I’m not sure when my affinity for Russian literature initially took hold. The first Russian author I read was Nikolai Gogol. I picked up a short story collection of his, Diary of a Madman and Other Stories in a book store in the mall. It wasn’t an official volume, but rather a collection of his short stories put together by some publisher. And to be completely honest, I knew nothing about Gogol or his work at the time. I bought the book based solely on the title. Cover of The Nose by Babel.

Needless to say, I loved his stories. “The Nose” is one of my favorites, a surreal tale of a mid-level administrator’s nose detaching itself from his face and beginning a life of its own. The Nose then begins to rise in the civil service and eventually outranks its previous owner. On the surface the story is absurd and surreal, but beneath the surface it was a scathing commentary on social rank and bureaucracy.

Gogol’s great – albeit unfinished – novel, Dead Souls, is also wonderful. He had imagined it as a Russian retelling of Dante’s Divine Comedy, but instead focusing on satirizing Russia’s social system at the time, and again pointing out the ridiculous bureaucracy of the government. Sadly, Gogol was declining mentally at the time and in a manic fit he burned most of the manuscript in his fireplace. What we’re left with is the first third of the story, which will forever end mid-sentence.

I later discovered Leo Tolstoy and spent an entire summer reading War and Peace. An amazing volume, but a reader needs the stamina of an Olympic athlete to make it all the way through. Having a character sheet to keep track of everyone is also helpful.

Photo of DostoevskyBesides Gogol, I also developed an affinity for Fyodor Dostoevsky. In my humble opinion, Crime and Punishment is one of the greatest novels ever written. It’s one of those stories that I find myself returning to every few years for a re-read. The theme of dealing with the repercussions of our actions struck a chord with me. It felt like an accompaniment to my interest in Buddhist philosophy and the western definition of karma (we get what’s coming to us).

Of course, I can’t omit one of the greatest short story writers of any nationality – Anton Chekhov. The man was a master of short form writing and reading his work is like a master class in fiction. No, I don’t have a favorite short story of his. They are all incredible. If you want to learn how to tell an amazing story, read Chekhov.

Besides these heavy-hitters, I’ve also enjoyed The Master and Margarita by Mikhail Bulgakov. This novel was written during Stalin’s regime and, sadly, the author never saw it published. Nearly thirty years after his death, a censored version was published in 1967. In 1973, an uncensored version was published, but it wasn’t until 1989 that the canonical edition was published, based on all available manuscripts that still existed.

The story is, well, definitely different from most mainstream Russian literature of the time and is reminiscent of Gogol’s work. The story takes place in two settings – Moscow in the 1930s as Satan and several of his entourage arrive for a bit of fun, and Jerusalem during the trial of Jesus of Nazareth. It’s a dark satire that weaves together a mix of commentary on society, religion, corruption, and government bureaucracy. Are you sensing a theme with these Russian writers?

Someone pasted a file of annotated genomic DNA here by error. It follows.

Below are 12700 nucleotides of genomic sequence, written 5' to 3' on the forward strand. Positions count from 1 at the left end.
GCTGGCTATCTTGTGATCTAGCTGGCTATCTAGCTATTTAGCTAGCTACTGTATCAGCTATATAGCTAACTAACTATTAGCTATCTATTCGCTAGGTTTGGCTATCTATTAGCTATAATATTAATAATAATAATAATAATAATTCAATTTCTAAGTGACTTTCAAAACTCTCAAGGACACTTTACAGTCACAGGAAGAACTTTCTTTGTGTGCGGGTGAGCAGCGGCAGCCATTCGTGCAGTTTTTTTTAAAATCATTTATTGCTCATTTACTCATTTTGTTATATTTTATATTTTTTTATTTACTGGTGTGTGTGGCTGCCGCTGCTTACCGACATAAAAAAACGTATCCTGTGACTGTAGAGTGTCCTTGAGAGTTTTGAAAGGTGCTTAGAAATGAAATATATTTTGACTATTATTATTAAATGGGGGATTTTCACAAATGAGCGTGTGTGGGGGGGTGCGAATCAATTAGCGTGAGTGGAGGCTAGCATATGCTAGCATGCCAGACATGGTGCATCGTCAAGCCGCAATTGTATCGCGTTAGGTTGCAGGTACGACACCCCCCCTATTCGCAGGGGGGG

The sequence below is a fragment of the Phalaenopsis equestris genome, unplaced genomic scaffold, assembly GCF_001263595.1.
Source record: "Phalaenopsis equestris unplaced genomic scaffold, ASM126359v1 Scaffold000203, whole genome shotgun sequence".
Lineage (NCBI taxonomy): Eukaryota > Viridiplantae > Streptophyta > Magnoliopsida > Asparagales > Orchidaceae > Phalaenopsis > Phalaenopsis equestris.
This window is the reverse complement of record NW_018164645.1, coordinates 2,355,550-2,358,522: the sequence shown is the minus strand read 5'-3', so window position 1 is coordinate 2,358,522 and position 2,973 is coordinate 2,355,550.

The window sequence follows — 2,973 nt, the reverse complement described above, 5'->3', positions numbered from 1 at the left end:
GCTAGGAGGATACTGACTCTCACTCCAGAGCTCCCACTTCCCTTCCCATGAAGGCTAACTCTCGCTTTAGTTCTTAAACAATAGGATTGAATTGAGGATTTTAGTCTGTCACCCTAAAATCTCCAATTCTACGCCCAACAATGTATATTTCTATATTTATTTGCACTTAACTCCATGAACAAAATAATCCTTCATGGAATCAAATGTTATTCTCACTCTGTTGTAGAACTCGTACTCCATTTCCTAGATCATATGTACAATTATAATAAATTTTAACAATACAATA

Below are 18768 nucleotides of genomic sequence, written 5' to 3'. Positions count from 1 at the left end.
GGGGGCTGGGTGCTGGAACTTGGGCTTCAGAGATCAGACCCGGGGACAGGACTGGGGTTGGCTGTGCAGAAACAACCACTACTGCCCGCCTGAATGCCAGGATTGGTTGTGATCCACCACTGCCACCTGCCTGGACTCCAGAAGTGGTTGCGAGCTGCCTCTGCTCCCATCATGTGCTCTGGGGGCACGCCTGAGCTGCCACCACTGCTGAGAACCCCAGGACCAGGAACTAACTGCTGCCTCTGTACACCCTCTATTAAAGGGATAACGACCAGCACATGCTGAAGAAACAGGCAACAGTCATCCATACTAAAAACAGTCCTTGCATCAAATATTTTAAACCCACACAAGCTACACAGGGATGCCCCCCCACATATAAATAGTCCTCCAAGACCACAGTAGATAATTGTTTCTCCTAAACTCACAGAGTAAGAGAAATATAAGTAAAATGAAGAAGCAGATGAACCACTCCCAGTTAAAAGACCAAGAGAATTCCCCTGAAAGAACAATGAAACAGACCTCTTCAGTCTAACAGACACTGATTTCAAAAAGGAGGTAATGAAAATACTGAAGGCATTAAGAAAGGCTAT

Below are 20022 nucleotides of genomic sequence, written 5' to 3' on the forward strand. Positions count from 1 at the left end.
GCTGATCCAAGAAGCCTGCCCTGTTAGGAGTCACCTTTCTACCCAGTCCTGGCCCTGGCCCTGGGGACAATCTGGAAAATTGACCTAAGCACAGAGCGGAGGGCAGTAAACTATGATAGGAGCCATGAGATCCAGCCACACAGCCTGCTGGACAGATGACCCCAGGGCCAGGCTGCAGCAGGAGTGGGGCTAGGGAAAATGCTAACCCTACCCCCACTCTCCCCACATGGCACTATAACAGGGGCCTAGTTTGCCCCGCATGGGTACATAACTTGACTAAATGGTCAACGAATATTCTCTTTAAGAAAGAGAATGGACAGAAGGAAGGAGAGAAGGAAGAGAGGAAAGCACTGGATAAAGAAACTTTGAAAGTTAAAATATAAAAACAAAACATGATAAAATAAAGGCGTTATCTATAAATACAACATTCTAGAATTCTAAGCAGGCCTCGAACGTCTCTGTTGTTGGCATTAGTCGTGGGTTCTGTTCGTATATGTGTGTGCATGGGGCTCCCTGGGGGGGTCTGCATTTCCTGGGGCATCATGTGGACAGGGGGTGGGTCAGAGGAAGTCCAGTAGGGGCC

Red Cavalry book coverOne final Russian author I want to mention is Isaac Babel. His short story collection, Red Calvary, is a brilliant collection of stories that all take place during the Polish-Soviet War (1919 – 1921) and are based on a diary Babel maintained while working as a journalist during the conflict. I’d almost liken these stories to creative non-fiction since many come from actual events and situations he witnessed. It’s a powerful read, much like All Quiet on the Western Front. Stark, brutal, but also well-written and thought-provoking.

I realize that Russian literature isn’t for everyone. It’s often bleak, dreary, and bitter. Their country has gone through a lot of changes over the past couple of centuries, both politically and socially, but those dark times have influenced and inspired a stable of amazing writers and a library of stories that could only be told by people who have lived through them.

If you haven’t yet, please check out some of these writers and their stories. Many of the older authors – Gogol, Tolstoy, Dostoevsky – can be found on Project Gutenberg since they are in public domain. Project Gutenberg logo

I think there’s a lot to be learned from reading stories from other cultures, especially ones we aren’t familiar with. Not only does it expose us to new ideas and storytelling styles, but it also gives us a glimpse into those cultures. Art can help us to understand each other, why we are the way we are, and maybe help us to be more empathetic to what others have gone through.

RB

June 8

Saying Goodbye to Dick Robinson [Books]

Just a quick post to say thank you and goodbye to one of the people who helped me develop a love of books and reading. Although you may not know who he is just from his name, Mr. Robinson had a huge impact on getting young people to read here in the U.S. Dick Robinson

For nearly five decades, Mr. Robinson was the CEO of Scholastic Books, Inc. If you aren’t familiar with Scholastic Books, they have been arranging and hosting book fairs in public schools since the 1970s.

Interesting note: The article at Publishers Weekly states that Scholastic starting hosting book fairs in schools in 1981. However, I remember attending the fairs when I was in elementary school in the 1970s. Weird…

To understand how big of an impact Scholastic has had on the book business, consider they are responsible for approximately 120,000 yearly book sale events. That is getting a lot of books into the hands of a lot of kids. And I think that’s amazing.